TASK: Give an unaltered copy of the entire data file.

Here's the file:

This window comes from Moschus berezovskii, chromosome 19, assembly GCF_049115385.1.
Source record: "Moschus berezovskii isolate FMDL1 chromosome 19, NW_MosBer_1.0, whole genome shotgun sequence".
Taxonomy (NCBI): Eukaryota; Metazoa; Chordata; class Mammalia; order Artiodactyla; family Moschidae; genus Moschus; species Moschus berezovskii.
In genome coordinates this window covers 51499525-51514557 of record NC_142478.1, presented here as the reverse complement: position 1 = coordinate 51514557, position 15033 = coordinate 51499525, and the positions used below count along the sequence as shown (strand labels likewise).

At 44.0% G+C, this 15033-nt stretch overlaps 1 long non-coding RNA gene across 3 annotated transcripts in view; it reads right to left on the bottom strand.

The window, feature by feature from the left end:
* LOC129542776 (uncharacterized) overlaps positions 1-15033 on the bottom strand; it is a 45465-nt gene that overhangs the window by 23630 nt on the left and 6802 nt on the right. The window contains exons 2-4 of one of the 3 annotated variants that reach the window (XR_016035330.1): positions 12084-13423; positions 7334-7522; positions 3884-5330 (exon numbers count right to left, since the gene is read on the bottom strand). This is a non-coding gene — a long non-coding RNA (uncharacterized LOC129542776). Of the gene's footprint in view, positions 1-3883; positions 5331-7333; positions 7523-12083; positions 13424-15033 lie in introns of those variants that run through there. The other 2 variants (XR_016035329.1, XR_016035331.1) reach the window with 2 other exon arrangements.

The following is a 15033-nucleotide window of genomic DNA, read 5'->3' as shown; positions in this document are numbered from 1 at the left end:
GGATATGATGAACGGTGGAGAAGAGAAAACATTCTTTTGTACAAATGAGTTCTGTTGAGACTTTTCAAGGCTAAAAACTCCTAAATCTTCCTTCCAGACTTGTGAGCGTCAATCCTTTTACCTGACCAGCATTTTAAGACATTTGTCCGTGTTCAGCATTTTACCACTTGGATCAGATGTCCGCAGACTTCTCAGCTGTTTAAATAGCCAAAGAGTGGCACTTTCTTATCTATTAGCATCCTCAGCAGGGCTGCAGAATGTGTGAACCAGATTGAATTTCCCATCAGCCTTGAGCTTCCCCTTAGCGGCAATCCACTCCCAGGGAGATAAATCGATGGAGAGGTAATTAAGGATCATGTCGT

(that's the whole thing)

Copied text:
This window comes from Moschus berezovskii, chromosome 19, assembly GCF_049115385.1.
Source record: "Moschus berezovskii isolate FMDL1 chromosome 19, NW_MosBer_1.0, whole genome shotgun sequence".
Taxonomy (NCBI): Eukaryota; Metazoa; Chordata; class Mammalia; order Artiodactyla; family Moschidae; genus Moschus; species Moschus berezovskii.
In genome coordinates this window covers 51499525-51514557 of record NC_142478.1, presented here as the reverse complement: position 1 = coordinate 51514557, position 15033 = coordinate 51499525, and the positions used below count along the sequence as shown (strand labels likewise).

At 44.0% G+C, this 15033-nt stretch overlaps 1 long non-coding RNA gene across 3 annotated transcripts in view; it reads right to left on the bottom strand.

The window, feature by feature from the left end:
* LOC129542776 (uncharacterized) overlaps positions 1-15033 on the bottom strand; it is a 45465-nt gene that overhangs the window by 23630 nt on the left and 6802 nt on the right. The window contains exons 2-4 of one of the 3 annotated variants that reach the window (XR_016035330.1): positions 12084-13423; positions 7334-7522; positions 3884-5330 (exon numbers count right to left, since the gene is read on the bottom strand). This is a non-coding gene — a long non-coding RNA (uncharacterized LOC129542776). Of the gene's footprint in view, positions 1-3883; positions 5331-7333; positions 7523-12083; positions 13424-15033 lie in introns of those variants that run through there. The other 2 variants (XR_016035329.1, XR_016035331.1) reach the window with 2 other exon arrangements.

The following is a 15033-nucleotide window of genomic DNA, read 5'->3' as shown; positions in this document are numbered from 1 at the left end:
GGATATGATGAACGGTGGAGAAGAGAAAACATTCTTTTGTACAAATGAGTTCTGTTGAGACTTTTCAAGGCTAAAAACTCCTAAATCTTCCTTCCAGACTTGTGAGCGTCAATCCTTTTACCTGACCAGCATTTTAAGACATTTGTCCGTGTTCAGCATTTTACCACTTGGATCAGATGTCCGCAGACTTCTCAGCTGTTTAAATAGCCAAAGAGTGGCACTTTCTTATCTATTAGCATCCTCAGCAGGGCTGCAGAATGTGTGAACCAGATTGAATTTCCCATCAGCCTTGAGCTTCCCCTTAGCGGCAATCCACTCCCAGGGAGATAAATCGATGGAGAGGTAATTAAGGATCATGTCGT